1 World War I and the Collapse of the Ottoman Empire The

World War I and the Collapse of the Ottoman Empire
The Ottoman Empire was among the biggest military and economic powers globally. While the effects of World War I are often under-examined, it was one of the factors that led to the collapse of the Ottoman Empire. World War I illuminated the futile efforts of the empire as it tried to modernize and adapt to the changing times. The Ottoman Empire also fought on the losing end of World War I, therefore, contributing to its demise. World War I directly influenced the end of the Ottoman Empire, given that it fought on the losing end and could not adapt to the industrial needs that would have allowed its success.
As aforementioned, the Ottoman Empire fought on the losing side of the Ottoman Empire as it decided to side with Germany. In 1914, the Ottoman Empire abandoned its longstanding relationship with Britain. This result led to a crushing defeat of the Ottoman Empire only four years later. This occurrence was due to the Ottoman Empire lacking enough industrial might to produce weaponry, the iron, and steel needed to build railroads essential in the war effort.
The Ottoman Empire lacked sufficient resources to counter the onslaught of the Allies. The armistice of 31 October 1918 that ended the conflict between the Ottoman Empire and the Allies would result in instability in the region. The British gained control of Ottoman strongholds, such as Syria and Palestine, while the French and Greek also occupied the Ottoman Thrace and Constantinople. Therefore, the empire’s leader, Sultan Mehmed VI, lost his powers. The Ottoman Empires’ armies were destroyed by Britain’s final onslaught on Syria and Palestine. This event would be the beginning of the end for the once-powerful Ottoman Empire.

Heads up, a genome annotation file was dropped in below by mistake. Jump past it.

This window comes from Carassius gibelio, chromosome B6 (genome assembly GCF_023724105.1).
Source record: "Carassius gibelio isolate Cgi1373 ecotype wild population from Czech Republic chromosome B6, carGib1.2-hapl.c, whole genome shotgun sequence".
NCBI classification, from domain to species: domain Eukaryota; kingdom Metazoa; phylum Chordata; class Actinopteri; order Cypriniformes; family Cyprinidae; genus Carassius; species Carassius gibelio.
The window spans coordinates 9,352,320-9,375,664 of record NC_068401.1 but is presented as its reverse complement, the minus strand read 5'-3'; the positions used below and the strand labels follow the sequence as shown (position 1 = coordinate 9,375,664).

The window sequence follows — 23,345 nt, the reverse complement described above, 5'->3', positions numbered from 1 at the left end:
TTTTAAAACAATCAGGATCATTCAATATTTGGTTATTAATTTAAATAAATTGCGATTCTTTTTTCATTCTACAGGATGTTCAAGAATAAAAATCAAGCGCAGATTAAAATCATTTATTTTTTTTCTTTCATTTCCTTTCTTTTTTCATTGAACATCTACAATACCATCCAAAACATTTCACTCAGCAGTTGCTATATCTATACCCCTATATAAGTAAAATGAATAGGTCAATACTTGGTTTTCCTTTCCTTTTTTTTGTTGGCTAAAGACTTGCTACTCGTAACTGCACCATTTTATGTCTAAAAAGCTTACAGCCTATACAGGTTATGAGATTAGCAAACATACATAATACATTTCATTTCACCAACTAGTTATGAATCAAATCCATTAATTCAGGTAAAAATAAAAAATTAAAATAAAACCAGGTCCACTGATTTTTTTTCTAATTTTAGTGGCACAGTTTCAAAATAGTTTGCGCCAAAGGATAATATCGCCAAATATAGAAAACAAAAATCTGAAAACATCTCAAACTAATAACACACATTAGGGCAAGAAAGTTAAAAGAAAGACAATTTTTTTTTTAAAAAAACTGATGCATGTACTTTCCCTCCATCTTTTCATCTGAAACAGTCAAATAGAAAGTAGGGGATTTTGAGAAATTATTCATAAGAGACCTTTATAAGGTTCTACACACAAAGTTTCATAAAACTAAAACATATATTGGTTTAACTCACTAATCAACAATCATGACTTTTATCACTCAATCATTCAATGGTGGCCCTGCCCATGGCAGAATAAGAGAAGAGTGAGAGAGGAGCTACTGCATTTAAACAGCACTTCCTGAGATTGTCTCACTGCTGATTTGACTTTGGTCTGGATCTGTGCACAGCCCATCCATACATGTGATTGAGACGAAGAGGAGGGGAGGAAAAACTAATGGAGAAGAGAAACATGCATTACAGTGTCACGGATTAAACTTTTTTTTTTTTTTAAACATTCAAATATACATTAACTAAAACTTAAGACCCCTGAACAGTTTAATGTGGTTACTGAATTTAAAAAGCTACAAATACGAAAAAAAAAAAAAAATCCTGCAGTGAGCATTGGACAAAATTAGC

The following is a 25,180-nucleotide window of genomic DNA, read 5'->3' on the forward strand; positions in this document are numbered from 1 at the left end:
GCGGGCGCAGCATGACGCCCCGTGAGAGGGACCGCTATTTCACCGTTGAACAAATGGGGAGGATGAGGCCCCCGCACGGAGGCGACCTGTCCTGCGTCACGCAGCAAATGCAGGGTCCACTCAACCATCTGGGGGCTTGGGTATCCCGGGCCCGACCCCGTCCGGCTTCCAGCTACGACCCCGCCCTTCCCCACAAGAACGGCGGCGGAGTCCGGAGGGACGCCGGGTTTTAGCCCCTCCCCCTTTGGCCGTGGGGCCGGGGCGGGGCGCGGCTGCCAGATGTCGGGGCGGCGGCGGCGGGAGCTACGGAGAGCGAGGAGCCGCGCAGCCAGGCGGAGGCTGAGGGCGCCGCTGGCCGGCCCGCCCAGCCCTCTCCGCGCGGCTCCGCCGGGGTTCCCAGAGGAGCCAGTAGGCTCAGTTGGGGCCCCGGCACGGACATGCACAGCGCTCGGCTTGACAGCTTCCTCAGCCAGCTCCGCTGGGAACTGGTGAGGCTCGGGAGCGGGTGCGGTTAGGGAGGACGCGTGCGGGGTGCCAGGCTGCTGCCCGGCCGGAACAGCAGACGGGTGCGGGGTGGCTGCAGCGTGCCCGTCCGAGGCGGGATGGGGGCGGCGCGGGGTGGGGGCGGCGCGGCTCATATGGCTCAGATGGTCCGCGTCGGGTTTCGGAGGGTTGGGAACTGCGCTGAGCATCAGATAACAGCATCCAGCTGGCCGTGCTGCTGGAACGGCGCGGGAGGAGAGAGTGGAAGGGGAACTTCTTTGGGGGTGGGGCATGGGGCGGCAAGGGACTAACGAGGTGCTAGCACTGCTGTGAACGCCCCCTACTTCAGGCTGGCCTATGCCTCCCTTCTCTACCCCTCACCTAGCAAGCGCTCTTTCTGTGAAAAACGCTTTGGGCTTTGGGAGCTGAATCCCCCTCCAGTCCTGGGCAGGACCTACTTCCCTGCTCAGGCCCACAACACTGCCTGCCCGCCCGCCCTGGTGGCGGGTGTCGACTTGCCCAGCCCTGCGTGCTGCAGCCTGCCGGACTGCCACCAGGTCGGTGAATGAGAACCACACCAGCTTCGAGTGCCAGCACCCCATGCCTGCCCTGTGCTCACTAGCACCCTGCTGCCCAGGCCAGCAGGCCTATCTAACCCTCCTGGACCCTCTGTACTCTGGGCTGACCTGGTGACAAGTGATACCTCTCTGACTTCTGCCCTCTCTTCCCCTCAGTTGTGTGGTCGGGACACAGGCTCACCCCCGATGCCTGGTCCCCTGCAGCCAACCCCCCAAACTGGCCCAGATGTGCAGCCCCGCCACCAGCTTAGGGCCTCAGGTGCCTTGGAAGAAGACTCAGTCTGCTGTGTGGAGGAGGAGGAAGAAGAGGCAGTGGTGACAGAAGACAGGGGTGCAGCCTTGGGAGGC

Having been on the losing side of the First World War, the Ottoman territories were partitioned by the allied powers. The French and the British created protectorate from the territories once ruled by the Ottomans. Consequently, the interim Ottoman government came under pressure to suppress some nationalist groups, which resulted in a brutal civil war ended by the Treaty of Sèvres. The terms of the treaty destroyed the credibility of the interim Ottoman government, therefore, failing to stop the influence of the Allied forces on its territory.
The military powerful and ethnically diverse Ottoman Empire officially came to an end with the abolishment of the title of Ottoman Sultan. The Ottoman Empire initially entered the war, intending to establish itself as a sovereign state and extend its influence on the neighboring regions. Before this period, the Ottoman Empire was mostly agrarian and could not cope with the industrialized opponents. The Ottoman armies lost a significant amount of soldiers allowing the British to trump whatever resistance was left. World War I would have a devastating effect on the empire primarily because of its partnership with central powers.
Despite the Ottoman Empire already experiencing decline before World War 1, its decision to side with the central powers would cause its downfall. This agrarian empire failed to counter efforts by the largely industrialized allied powers. Insufficient resources to build railroads and weaponry were among the deciding factors. Furthermore, the loss of the central powers would mean that Ottoman territories split between the victorious allied powers. This aspect would result in the abolishment of the title of Ottoman Sultan. World War I was, therefore, a prominent deciding factor in the collapse of the Ottoman Empire.
Mather, Yassamine. “The Fall of the Ottoman Empire and Current Conflict in the Middle East.” Critique 42, no. 3 (2014), 471-485. doi:10.1080/03017605.2014.972151.
NZ History. “Collapse of the Ottoman Empire, 1918-1920.” New Zealand History. Accessed February 17, 2022. https://nzhistory.govt.nz/war/ottoman-empire/collapse#:~:text=Thearmisticeof31October,orpeacetotheregion.&text=TheYoungTurkgovernmentled,leadinguptothearmistice.
Penix, Mathew D. “The Ottoman Empire in the First World War: A Rational Disaster.” PhD diss., Digital Commons, 2013. https://commons.emich.edu/theses/465/.